So You're Not a Morning Workout Person—Here's How to Become One and Actually Stick with Your Exercise Goals
Just as the best exercises are the ones you enjoy doing, the best time to exercise—whether that's a mid-day, evening, or morning workout—is whenever works with your schedule. Figuring out how to start working out is hard enough without having to rework your entire routine. That said, there is one time of day that seems to have a leg up for exercising, and that's the morning.
Surveys show that you're more likely to stick with a morning workout or exercise program than one later in the day, when you'll probably be distracted by other responsibilities or have time to come up with excuses to skip your sweat session. Other research reveals that people who are exposed to morning light are more likely to have a lower body mass index. Not to mention, of course, that morning workouts can help you beat the heat of summer. And if you're participating in any type of fitness event, start times are almost always in the morning. If you want to compete at your optimal level, it's wise to get used to morning workouts.
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So how do you do it? Experts have their favorite tips for making the morning your preferred time of day to exercise. Read up, and get ready to set your alarm for a few hours earlier than usual.
Log a good night’s sleep
This should be a no-brainer, but if you don't log the sleep you need, you're not going to feel like getting up in the morning, let alone tackling a morning workout. While you should shoot for seven to eight hours of sleep, making the switch overnight isn't always easy, which is why Jonathan Jordan, a personal trainer and nutrition coach in San Francisco, works with his clients to add 30 minutes at a time to their bedtime routine. "Even if you lie quietly in bed and do a little deep breathing or meditation until you fall asleep, it can help," he says.
Bump up your sleep quality
It's not just quantity of sleep that matters; quality does, too. One rule Jordan employs with his clients? Adopt a 30- to 60-minute device blackout period before bed. During this time, abandon your use of phones, computers, and light-emitting devices. "Clients who do this sleep better, have more energy, and report less stress, better diet, and even better digestion," he says.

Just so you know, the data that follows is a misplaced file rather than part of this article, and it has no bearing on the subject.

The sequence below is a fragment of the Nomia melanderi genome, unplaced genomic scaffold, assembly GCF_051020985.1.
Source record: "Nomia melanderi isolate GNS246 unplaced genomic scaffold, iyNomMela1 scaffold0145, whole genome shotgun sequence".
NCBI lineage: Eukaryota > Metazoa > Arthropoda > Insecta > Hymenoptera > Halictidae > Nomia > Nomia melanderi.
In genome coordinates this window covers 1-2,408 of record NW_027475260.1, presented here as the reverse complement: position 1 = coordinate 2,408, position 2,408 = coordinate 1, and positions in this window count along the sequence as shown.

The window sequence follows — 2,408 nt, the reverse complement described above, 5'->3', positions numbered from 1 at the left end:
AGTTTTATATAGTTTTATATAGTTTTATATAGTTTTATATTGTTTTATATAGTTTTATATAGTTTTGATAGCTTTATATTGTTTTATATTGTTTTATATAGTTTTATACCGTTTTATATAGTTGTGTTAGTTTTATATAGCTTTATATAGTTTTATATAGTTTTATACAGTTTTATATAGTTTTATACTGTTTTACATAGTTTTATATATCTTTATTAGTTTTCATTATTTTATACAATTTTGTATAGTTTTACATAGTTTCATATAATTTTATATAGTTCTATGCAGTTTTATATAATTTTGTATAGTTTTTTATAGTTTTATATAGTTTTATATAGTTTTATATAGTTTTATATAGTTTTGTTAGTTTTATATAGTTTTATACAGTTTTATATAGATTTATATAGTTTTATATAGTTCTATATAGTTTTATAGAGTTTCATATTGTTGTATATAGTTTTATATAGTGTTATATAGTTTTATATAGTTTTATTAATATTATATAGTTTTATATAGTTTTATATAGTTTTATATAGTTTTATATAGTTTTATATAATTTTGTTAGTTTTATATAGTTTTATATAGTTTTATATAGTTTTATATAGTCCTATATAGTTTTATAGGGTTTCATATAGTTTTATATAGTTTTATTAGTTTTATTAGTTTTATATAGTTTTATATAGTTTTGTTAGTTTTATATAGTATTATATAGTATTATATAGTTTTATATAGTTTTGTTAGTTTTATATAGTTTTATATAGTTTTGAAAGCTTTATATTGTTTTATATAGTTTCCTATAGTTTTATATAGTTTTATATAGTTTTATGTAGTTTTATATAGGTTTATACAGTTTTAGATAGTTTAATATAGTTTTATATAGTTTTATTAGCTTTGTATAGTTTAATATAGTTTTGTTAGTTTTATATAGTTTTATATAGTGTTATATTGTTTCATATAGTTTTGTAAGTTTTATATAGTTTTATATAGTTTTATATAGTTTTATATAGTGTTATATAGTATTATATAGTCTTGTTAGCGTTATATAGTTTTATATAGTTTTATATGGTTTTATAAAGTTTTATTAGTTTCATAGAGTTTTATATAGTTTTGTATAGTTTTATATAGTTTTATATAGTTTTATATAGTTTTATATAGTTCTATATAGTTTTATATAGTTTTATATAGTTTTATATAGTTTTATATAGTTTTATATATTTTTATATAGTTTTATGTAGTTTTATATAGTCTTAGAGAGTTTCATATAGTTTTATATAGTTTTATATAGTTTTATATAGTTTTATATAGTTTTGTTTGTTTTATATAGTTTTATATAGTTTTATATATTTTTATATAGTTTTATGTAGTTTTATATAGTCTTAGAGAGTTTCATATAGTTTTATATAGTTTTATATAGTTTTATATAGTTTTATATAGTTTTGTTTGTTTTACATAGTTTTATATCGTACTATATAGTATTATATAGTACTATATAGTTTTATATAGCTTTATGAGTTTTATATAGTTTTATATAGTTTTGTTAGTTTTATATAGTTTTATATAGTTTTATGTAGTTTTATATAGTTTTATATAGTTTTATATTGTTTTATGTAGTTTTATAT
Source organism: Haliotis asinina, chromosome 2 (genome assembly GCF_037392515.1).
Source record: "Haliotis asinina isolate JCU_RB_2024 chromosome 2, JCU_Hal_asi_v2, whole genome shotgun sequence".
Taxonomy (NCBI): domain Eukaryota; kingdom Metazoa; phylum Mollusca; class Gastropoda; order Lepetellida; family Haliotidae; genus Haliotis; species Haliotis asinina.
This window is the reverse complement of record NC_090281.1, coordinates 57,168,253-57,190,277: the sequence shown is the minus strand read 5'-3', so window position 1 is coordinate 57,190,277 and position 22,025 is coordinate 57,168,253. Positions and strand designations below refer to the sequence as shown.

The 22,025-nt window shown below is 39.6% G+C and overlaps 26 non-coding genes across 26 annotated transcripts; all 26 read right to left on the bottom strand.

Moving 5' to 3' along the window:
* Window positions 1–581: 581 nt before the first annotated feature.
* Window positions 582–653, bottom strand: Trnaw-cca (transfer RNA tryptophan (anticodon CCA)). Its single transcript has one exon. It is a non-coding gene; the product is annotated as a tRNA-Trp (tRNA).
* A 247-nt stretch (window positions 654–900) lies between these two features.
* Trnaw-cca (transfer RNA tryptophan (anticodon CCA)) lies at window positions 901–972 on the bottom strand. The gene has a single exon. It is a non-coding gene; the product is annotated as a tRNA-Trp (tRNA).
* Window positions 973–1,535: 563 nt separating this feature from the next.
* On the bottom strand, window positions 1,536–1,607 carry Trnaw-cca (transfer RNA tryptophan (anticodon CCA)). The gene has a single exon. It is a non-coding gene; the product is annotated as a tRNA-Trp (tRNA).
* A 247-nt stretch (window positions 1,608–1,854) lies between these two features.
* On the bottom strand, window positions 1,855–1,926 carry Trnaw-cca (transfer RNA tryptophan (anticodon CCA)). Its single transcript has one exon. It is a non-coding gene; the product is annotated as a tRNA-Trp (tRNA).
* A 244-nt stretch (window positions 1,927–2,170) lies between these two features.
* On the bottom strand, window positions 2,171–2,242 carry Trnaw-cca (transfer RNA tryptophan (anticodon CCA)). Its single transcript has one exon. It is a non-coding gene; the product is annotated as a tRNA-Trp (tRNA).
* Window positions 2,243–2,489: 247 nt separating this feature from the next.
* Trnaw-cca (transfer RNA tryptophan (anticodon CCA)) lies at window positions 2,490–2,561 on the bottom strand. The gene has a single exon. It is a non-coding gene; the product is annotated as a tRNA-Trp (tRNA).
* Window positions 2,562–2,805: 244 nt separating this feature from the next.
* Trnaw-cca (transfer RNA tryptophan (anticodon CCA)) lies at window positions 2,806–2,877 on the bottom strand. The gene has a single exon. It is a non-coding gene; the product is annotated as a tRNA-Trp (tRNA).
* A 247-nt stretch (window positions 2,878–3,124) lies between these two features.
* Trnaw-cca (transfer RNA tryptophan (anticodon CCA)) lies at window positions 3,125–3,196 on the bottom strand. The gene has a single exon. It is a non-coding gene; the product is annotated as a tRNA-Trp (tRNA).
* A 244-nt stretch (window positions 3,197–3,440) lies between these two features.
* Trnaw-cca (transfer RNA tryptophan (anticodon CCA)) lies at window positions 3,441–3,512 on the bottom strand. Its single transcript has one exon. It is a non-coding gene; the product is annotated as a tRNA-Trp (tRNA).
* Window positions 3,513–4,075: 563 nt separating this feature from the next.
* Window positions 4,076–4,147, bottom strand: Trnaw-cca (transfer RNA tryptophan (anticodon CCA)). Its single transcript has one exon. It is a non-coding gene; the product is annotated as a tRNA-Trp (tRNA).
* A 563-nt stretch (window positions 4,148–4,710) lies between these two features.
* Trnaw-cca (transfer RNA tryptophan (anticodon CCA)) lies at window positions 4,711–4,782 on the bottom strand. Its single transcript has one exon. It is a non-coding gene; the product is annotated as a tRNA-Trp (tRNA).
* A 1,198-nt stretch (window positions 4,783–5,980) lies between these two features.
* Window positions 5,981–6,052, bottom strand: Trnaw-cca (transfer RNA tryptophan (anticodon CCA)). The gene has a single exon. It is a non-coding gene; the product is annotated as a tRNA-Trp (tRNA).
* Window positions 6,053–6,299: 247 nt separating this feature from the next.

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Take baby steps
How appealing does it sound to wake up an hour earlier just to exercise? Probably not much. Yet could you wake up 15 minutes earlier and squeeze in a quick workout? Probably so.
Get used to doing this for a week or two before moving your wake-up time up 15 minutes again. Repeat until you're up with enough time to log the exercise you want. Progressing slowly will help you adapt to that earlier wake-up call better, says Jennie Gall, former owner of Relevé Pilates Studio in Ripon, California.
Prep your stuff
Set out your workout clothes, gym bag, and whatever else you need for your morning workout the night before. "This minimizes the chance of forgetting things and saves time in the morning," says Michael Huey, athletic trainer and founder and CEO of He-Fluence in Groveland, Florida.
Set an alarm across the room
Leave that alarm clock beside your bed, and it's all too easy to hit the snooze button. But if you place it across the room, you'll have to get up to turn it off. The extra benefit of doing this if your smartphone is your alarm? "It'll help you stay off your phone late at night," Gall says. Translation? You'll sleep better.
Down some caffeine
Permission granted to sip that cup of coffee before exercising, as long as you stick with just one eight-ounce serving and avoid unhealthy add-ins like cream, cane sugar, and artificial sweeteners. "In moderation, caffeine is widely recognized and safe for sipping pre-workout," Jordan says. In fact, studies even suggest that caffeine can aid fitness performance.